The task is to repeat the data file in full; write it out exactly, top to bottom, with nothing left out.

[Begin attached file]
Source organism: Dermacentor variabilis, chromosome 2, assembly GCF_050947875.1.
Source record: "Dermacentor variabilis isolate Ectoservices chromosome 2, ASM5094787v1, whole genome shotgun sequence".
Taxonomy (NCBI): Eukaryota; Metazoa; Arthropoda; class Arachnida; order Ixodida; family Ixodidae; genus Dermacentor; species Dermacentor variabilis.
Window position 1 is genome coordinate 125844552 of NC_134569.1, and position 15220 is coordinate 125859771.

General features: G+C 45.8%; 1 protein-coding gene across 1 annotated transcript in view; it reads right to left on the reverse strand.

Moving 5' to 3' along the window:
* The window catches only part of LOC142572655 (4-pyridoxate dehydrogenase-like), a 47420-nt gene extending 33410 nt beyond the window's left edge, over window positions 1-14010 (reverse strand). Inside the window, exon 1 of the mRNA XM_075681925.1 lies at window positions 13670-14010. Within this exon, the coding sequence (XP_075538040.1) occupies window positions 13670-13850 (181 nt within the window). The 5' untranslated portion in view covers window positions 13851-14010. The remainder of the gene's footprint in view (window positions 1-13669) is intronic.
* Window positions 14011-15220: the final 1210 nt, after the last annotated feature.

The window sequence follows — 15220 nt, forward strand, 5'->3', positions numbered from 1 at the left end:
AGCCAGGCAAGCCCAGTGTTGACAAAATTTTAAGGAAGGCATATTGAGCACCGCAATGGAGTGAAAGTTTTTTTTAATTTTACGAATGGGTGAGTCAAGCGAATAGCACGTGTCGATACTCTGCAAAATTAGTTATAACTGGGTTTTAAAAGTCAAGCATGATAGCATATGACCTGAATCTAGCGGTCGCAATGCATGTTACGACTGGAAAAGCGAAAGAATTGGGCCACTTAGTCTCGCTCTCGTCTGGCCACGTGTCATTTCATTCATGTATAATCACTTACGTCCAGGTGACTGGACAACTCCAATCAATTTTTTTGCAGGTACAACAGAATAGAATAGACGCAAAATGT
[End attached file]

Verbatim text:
Source organism: Dermacentor variabilis, chromosome 2, assembly GCF_050947875.1.
Source record: "Dermacentor variabilis isolate Ectoservices chromosome 2, ASM5094787v1, whole genome shotgun sequence".
Taxonomy (NCBI): Eukaryota; Metazoa; Arthropoda; class Arachnida; order Ixodida; family Ixodidae; genus Dermacentor; species Dermacentor variabilis.
Window position 1 is genome coordinate 125844552 of NC_134569.1, and position 15220 is coordinate 125859771.

General features: G+C 45.8%; 1 protein-coding gene across 1 annotated transcript in view; it reads right to left on the reverse strand.

Moving 5' to 3' along the window:
* The window catches only part of LOC142572655 (4-pyridoxate dehydrogenase-like), a 47420-nt gene extending 33410 nt beyond the window's left edge, over window positions 1-14010 (reverse strand). Inside the window, exon 1 of the mRNA XM_075681925.1 lies at window positions 13670-14010. Within this exon, the coding sequence (XP_075538040.1) occupies window positions 13670-13850 (181 nt within the window). The 5' untranslated portion in view covers window positions 13851-14010. The remainder of the gene's footprint in view (window positions 1-13669) is intronic.
* Window positions 14011-15220: the final 1210 nt, after the last annotated feature.

The window sequence follows — 15220 nt, forward strand, 5'->3', positions numbered from 1 at the left end:
AGCCAGGCAAGCCCAGTGTTGACAAAATTTTAAGGAAGGCATATTGAGCACCGCAATGGAGTGAAAGTTTTTTTTAATTTTACGAATGGGTGAGTCAAGCGAATAGCACGTGTCGATACTCTGCAAAATTAGTTATAACTGGGTTTTAAAAGTCAAGCATGATAGCATATGACCTGAATCTAGCGGTCGCAATGCATGTTACGACTGGAAAAGCGAAAGAATTGGGCCACTTAGTCTCGCTCTCGTCTGGCCACGTGTCATTTCATTCATGTATAATCACTTACGTCCAGGTGACTGGACAACTCCAATCAATTTTTTTGCAGGTACAACAGAATAGAATAGACGCAAAATGT